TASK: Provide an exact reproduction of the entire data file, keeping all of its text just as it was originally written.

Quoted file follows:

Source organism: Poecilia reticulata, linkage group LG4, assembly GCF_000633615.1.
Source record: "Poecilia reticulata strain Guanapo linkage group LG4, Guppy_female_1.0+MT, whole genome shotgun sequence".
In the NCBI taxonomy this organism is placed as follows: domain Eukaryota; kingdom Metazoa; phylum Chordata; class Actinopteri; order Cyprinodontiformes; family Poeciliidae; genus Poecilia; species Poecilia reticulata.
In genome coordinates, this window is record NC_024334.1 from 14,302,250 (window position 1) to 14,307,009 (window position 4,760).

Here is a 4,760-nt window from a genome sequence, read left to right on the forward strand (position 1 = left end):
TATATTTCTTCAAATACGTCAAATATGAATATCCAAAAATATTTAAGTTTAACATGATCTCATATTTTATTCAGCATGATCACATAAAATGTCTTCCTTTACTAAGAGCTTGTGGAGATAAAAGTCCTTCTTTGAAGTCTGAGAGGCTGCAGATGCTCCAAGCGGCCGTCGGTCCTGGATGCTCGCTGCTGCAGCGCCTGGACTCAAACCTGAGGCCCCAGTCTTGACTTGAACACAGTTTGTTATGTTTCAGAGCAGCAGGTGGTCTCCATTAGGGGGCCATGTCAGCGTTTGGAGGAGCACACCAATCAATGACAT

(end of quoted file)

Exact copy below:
Source organism: Poecilia reticulata, linkage group LG4, assembly GCF_000633615.1.
Source record: "Poecilia reticulata strain Guanapo linkage group LG4, Guppy_female_1.0+MT, whole genome shotgun sequence".
In the NCBI taxonomy this organism is placed as follows: domain Eukaryota; kingdom Metazoa; phylum Chordata; class Actinopteri; order Cyprinodontiformes; family Poeciliidae; genus Poecilia; species Poecilia reticulata.
In genome coordinates, this window is record NC_024334.1 from 14,302,250 (window position 1) to 14,307,009 (window position 4,760).

Here is a 4,760-nt window from a genome sequence, read left to right on the forward strand (position 1 = left end):
TATATTTCTTCAAATACGTCAAATATGAATATCCAAAAATATTTAAGTTTAACATGATCTCATATTTTATTCAGCATGATCACATAAAATGTCTTCCTTTACTAAGAGCTTGTGGAGATAAAAGTCCTTCTTTGAAGTCTGAGAGGCTGCAGATGCTCCAAGCGGCCGTCGGTCCTGGATGCTCGCTGCTGCAGCGCCTGGACTCAAACCTGAGGCCCCAGTCTTGACTTGAACACAGTTTGTTATGTTTCAGAGCAGCAGGTGGTCTCCATTAGGGGGCCATGTCAGCGTTTGGAGGAGCACACCAATCAATGACAT